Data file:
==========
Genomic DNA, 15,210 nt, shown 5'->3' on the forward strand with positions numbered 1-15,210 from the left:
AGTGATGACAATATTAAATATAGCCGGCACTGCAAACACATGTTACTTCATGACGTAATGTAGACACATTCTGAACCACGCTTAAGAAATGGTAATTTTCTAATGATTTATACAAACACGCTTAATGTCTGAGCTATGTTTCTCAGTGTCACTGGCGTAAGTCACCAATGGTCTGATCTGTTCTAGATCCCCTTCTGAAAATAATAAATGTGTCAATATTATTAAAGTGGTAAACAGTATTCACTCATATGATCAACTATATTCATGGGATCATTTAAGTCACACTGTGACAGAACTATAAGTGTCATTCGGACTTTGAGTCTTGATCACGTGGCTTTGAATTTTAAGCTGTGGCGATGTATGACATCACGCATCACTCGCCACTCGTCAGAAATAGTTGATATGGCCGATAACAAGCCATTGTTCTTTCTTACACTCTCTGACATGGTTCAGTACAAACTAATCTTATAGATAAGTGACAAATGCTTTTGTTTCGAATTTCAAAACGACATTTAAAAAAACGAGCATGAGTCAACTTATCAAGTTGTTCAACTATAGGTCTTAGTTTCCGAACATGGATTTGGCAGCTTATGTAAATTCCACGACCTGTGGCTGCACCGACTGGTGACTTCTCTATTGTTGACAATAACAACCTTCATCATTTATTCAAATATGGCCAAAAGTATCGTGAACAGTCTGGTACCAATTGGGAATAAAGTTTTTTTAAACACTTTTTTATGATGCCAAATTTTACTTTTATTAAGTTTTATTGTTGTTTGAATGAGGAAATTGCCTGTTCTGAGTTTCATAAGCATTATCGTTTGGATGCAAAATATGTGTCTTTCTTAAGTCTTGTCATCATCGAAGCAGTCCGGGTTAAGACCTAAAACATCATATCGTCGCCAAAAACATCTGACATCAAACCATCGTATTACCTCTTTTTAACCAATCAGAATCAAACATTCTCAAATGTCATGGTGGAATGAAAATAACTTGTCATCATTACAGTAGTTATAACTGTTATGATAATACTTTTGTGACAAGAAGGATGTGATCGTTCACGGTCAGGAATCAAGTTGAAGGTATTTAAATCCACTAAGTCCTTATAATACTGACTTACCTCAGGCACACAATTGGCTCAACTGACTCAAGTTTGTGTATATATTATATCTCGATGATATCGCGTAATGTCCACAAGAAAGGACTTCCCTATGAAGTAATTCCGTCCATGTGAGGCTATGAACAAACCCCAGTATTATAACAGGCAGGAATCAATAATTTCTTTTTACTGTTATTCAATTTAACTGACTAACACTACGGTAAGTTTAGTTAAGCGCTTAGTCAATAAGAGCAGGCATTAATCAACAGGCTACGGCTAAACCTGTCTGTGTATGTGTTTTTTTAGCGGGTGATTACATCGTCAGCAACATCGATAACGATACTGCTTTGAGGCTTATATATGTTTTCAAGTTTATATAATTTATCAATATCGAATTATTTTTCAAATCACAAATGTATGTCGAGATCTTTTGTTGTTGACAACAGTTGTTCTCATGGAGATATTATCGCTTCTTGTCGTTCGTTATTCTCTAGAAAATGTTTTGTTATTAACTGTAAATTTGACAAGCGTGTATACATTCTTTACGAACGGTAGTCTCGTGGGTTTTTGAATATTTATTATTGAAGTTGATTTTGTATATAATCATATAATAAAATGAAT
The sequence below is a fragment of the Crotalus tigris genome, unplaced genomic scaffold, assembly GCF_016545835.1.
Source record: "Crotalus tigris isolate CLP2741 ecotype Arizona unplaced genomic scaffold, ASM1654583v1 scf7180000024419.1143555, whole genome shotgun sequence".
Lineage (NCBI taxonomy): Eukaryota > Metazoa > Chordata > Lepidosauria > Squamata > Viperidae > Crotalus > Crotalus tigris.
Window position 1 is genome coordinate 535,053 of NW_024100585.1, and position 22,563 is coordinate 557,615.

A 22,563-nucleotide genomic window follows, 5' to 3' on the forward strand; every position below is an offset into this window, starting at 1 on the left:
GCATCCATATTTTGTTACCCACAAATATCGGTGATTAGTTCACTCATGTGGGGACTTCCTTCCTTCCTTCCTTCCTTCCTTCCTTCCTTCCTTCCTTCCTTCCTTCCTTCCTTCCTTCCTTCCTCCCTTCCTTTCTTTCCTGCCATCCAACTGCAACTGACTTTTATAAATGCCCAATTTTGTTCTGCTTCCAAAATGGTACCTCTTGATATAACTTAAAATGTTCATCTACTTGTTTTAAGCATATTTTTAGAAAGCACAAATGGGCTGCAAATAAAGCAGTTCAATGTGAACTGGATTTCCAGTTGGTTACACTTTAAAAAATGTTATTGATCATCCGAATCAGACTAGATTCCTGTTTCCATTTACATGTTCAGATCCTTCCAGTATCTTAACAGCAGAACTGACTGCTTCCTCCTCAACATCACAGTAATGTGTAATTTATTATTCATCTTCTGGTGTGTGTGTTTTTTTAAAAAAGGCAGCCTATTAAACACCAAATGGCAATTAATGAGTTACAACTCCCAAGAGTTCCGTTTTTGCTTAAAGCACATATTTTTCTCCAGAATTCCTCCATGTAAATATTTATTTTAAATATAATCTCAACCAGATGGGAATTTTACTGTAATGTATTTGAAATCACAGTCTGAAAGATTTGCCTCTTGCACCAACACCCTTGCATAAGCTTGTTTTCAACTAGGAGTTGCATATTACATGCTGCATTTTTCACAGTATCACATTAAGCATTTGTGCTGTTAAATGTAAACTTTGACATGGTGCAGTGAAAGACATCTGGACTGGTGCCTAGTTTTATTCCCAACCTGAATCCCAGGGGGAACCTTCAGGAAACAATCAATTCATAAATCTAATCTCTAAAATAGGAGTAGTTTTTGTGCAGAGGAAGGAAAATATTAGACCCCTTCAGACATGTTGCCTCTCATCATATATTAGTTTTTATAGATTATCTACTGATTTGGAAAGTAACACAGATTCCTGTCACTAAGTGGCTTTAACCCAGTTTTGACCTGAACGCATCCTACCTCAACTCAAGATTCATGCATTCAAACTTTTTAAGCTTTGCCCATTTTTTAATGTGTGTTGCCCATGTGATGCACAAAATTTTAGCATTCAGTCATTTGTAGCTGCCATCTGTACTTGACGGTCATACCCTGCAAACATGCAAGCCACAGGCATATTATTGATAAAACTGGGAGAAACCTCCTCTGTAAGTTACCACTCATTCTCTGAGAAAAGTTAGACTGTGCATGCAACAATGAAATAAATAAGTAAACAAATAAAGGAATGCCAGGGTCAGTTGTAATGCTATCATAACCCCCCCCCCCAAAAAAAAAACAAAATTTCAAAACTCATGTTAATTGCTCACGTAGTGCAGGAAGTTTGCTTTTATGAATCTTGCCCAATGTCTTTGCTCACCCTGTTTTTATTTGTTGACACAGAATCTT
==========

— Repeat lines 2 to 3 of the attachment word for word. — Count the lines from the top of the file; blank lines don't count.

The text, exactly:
AGTGATGACAATATTAAATATAGCCGGCACTGCAAACACATGTTACTTCATGACGTAATGTAGACACATTCTGAACCACGCTTAAGAAATGGTAATTTTCTAATGATTTATACAAACACGCTTAATGTCTGAGCTATGTTTCTCAGTGTCACTGGCGTAAGTCACCAATGGTCTGATCTGTTCTAGATCCCCTTCTGAAAATAATAAATGTGTCAATATTATTAAAGTGGTAAACAGTATTCACTCATATGATCAACTATATTCATGGGATCATTTAAGTCACACTGTGACAGAACTATAAGTGTCATTCGGACTTTGAGTCTTGATCACGTGGCTTTGAATTTTAAGCTGTGGCGATGTATGACATCACGCATCACTCGCCACTCGTCAGAAATAGTTGATATGGCCGATAACAAGCCATTGTTCTTTCTTACACTCTCTGACATGGTTCAGTACAAACTAATCTTATAGATAAGTGACAAATGCTTTTGTTTCGAATTTCAAAACGACATTTAAAAAAACGAGCATGAGTCAACTTATCAAGTTGTTCAACTATAGGTCTTAGTTTCCGAACATGGATTTGGCAGCTTATGTAAATTCCACGACCTGTGGCTGCACCGACTGGTGACTTCTCTATTGTTGACAATAACAACCTTCATCATTTATTCAAATATGGCCAAAAGTATCGTGAACAGTCTGGTACCAATTGGGAATAAAGTTTTTTTAAACACTTTTTTATGATGCCAAATTTTACTTTTATTAAGTTTTATTGTTGTTTGAATGAGGAAATTGCCTGTTCTGAGTTTCATAAGCATTATCGTTTGGATGCAAAATATGTGTCTTTCTTAAGTCTTGTCATCATCGAAGCAGTCCGGGTTAAGACCTAAAACATCATATCGTCGCCAAAAACATCTGACATCAAACCATCGTATTACCTCTTTTTAACCAATCAGAATCAAACATTCTCAAATGTCATGGTGGAATGAAAATAACTTGTCATCATTACAGTAGTTATAACTGTTATGATAATACTTTTGTGACAAGAAGGATGTGATCGTTCACGGTCAGGAATCAAGTTGAAGGTATTTAAATCCACTAAGTCCTTATAATACTGACTTACCTCAGGCACACAATTGGCTCAACTGACTCAAGTTTGTGTATATATTATATCTCGATGATATCGCGTAATGTCCACAAGAAAGGACTTCCCTATGAAGTAATTCCGTCCATGTGAGGCTATGAACAAACCCCAGTATTATAACAGGCAGGAATCAATAATTTCTTTTTACTGTTATTCAATTTAACTGACTAACACTACGGTAAGTTTAGTTAAGCGCTTAGTCAATAAGAGCAGGCATTAATCAACAGGCTACGGCTAAACCTGTCTGTGTATGTGTTTTTTTAGCGGGTGATTACATCGTCAGCAACATCGATAACGATACTGCTTTGAGGCTTATATATGTTTTCAAGTTTATATAATTTATCAATATCGAATTATTTTTCAAATCACAAATGTATGTCGAGATCTTTTGTTGTTGACAACAGTTGTTCTCATGGAGATATTATCGCTTCTTGTCGTTCGTTATTCTCTAGAAAATGTTTTGTTATTAACTGTAAATTTGACAAGCGTGTATACATTCTTTACGAACGGTAGTCTCGTGGGTTTTTGAATATTTATTATTGAAGTTGATTTTGTATATAATCATATAATAAAATGAAT
The sequence below is a fragment of the Crotalus tigris genome, unplaced genomic scaffold, assembly GCF_016545835.1.